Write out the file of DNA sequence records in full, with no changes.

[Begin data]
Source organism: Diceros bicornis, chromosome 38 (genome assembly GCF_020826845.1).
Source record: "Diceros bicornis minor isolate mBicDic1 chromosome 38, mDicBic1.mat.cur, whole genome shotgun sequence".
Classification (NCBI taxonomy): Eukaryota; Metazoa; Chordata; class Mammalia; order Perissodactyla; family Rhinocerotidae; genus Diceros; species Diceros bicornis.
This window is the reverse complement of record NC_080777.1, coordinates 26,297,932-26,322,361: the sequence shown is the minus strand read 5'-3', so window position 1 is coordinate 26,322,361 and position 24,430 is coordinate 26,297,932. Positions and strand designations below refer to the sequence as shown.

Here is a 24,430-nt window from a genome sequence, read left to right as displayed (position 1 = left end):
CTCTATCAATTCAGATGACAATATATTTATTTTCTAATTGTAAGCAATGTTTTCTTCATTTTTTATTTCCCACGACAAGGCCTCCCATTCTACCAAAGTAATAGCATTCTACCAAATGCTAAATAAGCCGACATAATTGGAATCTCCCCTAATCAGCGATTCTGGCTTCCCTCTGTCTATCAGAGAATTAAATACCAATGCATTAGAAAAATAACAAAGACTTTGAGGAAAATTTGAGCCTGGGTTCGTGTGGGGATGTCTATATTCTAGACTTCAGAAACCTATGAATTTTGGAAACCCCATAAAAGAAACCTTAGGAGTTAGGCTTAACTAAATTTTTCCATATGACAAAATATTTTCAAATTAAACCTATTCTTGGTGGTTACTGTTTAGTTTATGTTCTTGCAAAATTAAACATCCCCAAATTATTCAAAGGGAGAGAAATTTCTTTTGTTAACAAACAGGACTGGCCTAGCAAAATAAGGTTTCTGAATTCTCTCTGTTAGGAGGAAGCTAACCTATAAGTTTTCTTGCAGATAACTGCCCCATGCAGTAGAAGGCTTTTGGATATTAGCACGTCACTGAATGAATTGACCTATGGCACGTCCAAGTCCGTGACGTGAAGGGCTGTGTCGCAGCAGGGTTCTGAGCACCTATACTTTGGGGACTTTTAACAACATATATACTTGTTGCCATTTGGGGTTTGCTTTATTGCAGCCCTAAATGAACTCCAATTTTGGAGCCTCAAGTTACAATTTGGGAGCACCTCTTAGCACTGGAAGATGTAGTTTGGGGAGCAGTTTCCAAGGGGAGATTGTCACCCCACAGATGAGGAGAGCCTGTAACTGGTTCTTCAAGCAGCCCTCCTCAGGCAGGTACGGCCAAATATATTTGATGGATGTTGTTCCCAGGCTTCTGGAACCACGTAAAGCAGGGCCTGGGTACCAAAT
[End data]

Source organism: Diceros bicornis, chromosome 38 (genome assembly GCF_020826845.1).
Source record: "Diceros bicornis minor isolate mBicDic1 chromosome 38, mDicBic1.mat.cur, whole genome shotgun sequence".
Classification (NCBI taxonomy): Eukaryota; Metazoa; Chordata; class Mammalia; order Perissodactyla; family Rhinocerotidae; genus Diceros; species Diceros bicornis.
This window is the reverse complement of record NC_080777.1, coordinates 26,297,932-26,322,361: the sequence shown is the minus strand read 5'-3', so window position 1 is coordinate 26,322,361 and position 24,430 is coordinate 26,297,932. Positions and strand designations below refer to the sequence as shown.

Here is a 24,430-nt window from a genome sequence, read left to right as displayed (position 1 = left end):
CTCTATCAATTCAGATGACAATATATTTATTTTCTAATTGTAAGCAATGTTTTCTTCATTTTTTATTTCCCACGACAAGGCCTCCCATTCTACCAAAGTAATAGCATTCTACCAAATGCTAAATAAGCCGACATAATTGGAATCTCCCCTAATCAGCGATTCTGGCTTCCCTCTGTCTATCAGAGAATTAAATACCAATGCATTAGAAAAATAACAAAGACTTTGAGGAAAATTTGAGCCTGGGTTCGTGTGGGGATGTCTATATTCTAGACTTCAGAAACCTATGAATTTTGGAAACCCCATAAAAGAAACCTTAGGAGTTAGGCTTAACTAAATTTTTCCATATGACAAAATATTTTCAAATTAAACCTATTCTTGGTGGTTACTGTTTAGTTTATGTTCTTGCAAAATTAAACATCCCCAAATTATTCAAAGGGAGAGAAATTTCTTTTGTTAACAAACAGGACTGGCCTAGCAAAATAAGGTTTCTGAATTCTCTCTGTTAGGAGGAAGCTAACCTATAAGTTTTCTTGCAGATAACTGCCCCATGCAGTAGAAGGCTTTTGGATATTAGCACGTCACTGAATGAATTGACCTATGGCACGTCCAAGTCCGTGACGTGAAGGGCTGTGTCGCAGCAGGGTTCTGAGCACCTATACTTTGGGGACTTTTAACAACATATATACTTGTTGCCATTTGGGGTTTGCTTTATTGCAGCCCTAAATGAACTCCAATTTTGGAGCCTCAAGTTACAATTTGGGAGCACCTCTTAGCACTGGAAGATGTAGTTTGGGGAGCAGTTTCCAAGGGGAGATTGTCACCCCACAGATGAGGAGAGCCTGTAACTGGTTCTTCAAGCAGCCCTCCTCAGGCAGGTACGGCCAAATATATTTGATGGATGTTGTTCCCAGGCTTCTGGAACCACGTAAAGCAGGGCCTGGGTACCAAAT